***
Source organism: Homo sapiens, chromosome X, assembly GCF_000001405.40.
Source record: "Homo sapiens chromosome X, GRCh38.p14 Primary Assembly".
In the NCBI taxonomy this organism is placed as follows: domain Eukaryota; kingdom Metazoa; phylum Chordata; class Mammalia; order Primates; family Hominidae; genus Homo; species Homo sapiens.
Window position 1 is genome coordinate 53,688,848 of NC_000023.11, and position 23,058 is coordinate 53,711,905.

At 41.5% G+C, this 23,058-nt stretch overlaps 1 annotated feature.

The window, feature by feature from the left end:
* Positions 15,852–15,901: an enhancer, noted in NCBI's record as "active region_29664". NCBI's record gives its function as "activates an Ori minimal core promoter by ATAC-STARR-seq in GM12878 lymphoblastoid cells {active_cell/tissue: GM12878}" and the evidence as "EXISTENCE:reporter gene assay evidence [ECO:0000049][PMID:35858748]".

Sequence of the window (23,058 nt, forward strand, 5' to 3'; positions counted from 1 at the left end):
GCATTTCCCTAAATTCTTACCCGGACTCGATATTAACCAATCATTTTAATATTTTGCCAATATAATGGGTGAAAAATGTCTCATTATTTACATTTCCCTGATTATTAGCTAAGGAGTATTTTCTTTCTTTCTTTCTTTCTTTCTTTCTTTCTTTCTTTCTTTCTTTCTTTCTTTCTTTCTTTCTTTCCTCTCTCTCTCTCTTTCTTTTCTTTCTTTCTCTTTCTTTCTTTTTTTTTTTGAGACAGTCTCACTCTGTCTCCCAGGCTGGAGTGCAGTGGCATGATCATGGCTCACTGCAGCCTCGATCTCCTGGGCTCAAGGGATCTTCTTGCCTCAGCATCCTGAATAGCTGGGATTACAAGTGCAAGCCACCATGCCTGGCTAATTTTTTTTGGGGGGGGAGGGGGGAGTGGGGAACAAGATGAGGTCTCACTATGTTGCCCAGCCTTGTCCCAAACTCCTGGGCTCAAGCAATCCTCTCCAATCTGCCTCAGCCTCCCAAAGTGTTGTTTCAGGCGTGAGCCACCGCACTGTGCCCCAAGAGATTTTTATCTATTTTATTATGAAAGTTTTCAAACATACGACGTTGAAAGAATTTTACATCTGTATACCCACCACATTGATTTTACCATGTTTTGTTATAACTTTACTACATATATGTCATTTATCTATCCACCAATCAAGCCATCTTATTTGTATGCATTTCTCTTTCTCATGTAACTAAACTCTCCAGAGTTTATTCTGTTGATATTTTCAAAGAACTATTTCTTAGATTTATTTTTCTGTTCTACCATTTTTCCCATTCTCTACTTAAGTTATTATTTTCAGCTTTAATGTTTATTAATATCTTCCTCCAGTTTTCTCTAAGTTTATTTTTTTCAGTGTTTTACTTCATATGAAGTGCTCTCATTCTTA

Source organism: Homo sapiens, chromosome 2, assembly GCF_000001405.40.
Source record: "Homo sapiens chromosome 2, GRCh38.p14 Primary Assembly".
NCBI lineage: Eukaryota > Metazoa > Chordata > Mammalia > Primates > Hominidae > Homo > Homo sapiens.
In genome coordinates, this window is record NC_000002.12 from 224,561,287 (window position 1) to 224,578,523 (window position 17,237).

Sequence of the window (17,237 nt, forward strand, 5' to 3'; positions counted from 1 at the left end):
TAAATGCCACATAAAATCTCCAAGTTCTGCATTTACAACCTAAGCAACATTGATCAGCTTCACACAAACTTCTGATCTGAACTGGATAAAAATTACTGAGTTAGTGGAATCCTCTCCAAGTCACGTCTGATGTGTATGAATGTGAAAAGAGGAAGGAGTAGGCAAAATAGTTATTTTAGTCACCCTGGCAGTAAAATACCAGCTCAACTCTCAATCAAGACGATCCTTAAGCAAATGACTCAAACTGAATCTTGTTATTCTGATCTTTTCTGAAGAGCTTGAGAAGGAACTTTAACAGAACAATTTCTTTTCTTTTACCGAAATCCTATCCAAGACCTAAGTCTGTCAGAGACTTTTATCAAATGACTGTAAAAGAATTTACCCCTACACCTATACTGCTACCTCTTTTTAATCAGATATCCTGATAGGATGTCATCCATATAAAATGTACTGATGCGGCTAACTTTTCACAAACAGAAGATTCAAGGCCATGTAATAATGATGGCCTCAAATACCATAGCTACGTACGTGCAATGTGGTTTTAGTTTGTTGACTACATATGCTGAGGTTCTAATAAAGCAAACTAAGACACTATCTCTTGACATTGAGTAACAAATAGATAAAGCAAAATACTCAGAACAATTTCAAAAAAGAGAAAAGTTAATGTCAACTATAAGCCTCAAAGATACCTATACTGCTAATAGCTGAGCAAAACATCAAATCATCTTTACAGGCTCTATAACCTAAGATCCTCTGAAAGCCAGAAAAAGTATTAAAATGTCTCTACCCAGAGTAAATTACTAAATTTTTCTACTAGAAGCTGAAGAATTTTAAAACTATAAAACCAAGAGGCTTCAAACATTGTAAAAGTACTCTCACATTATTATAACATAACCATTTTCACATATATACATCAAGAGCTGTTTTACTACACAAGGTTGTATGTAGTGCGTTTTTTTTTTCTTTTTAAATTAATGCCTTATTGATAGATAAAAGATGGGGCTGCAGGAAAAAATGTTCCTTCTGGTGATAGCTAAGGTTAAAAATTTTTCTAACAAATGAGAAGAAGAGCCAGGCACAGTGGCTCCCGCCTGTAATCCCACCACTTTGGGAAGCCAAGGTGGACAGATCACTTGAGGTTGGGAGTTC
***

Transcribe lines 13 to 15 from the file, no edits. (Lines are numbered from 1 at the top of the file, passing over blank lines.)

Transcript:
In genome coordinates, this window is record NC_000002.12 from 224,561,287 (window position 1) to 224,578,523 (window position 17,237).

Sequence of the window (17,237 nt, forward strand, 5' to 3'; positions counted from 1 at the left end):
TAAATGCCACATAAAATCTCCAAGTTCTGCATTTACAACCTAAGCAACATTGATCAGCTTCACACAAACTTCTGATCTGAACTGGATAAAAATTACTGAGTTAGTGGAATCCTCTCCAAGTCACGTCTGATGTGTATGAATGTGAAAAGAGGAAGGAGTAGGCAAAATAGTTATTTTAGTCACCCTGGCAGTAAAATACCAGCTCAACTCTCAATCAAGACGATCCTTAAGCAAATGACTCAAACTGAATCTTGTTATTCTGATCTTTTCTGAAGAGCTTGAGAAGGAACTTTAACAGAACAATTTCTTTTCTTTTACCGAAATCCTATCCAAGACCTAAGTCTGTCAGAGACTTTTATCAAATGACTGTAAAAGAATTTACCCCTACACCTATACTGCTACCTCTTTTTAATCAGATATCCTGATAGGATGTCATCCATATAAAATGTACTGATGCGGCTAACTTTTCACAAACAGAAGATTCAAGGCCATGTAATAATGATGGCCTCAAATACCATAGCTACGTACGTGCAATGTGGTTTTAGTTTGTTGACTACATATGCTGAGGTTCTAATAAAGCAAACTAAGACACTATCTCTTGACATTGAGTAACAAATAGATAAAGCAAAATACTCAGAACAATTTCAAAAAAGAGAAAAGTTAATGTCAACTATAAGCCTCAAAGATACCTATACTGCTAATAGCTGAGCAAAACATCAAATCATCTTTACAGGCTCTATAACCTAAGATCCTCTGAAAGCCAGAAAAAGTATTAAAATGTCTCTACCCAGAGTAAATTACTAAATTTTTCTACTAGAAGCTGAAGAATTTTAAAACTATAAAACCAAGAGGCTTCAAACATTGTAAAAGTACTCTCACATTATTATAACATAACCATTTTCACATATATACATCAAGAGCTGTTTTACTACACAAGGTTGTATGTAGTGCGTTTTTTTTTTCTTTTTAAATTAATGCCTTATTGATAGATAAAAGATGGGGCTGCAGGAAAAAATGTTCCTTCTGGTGATAGCTAAGGTTAAAAATTTTTCTAACAAATGAGAAGAAGAGCCAGGCACAGTGGCTCCCGCCTGTAATCCCACCACTTTGGGAAGCCAAGGTGGACAGATCACTTGAGGTTGGGAGTTC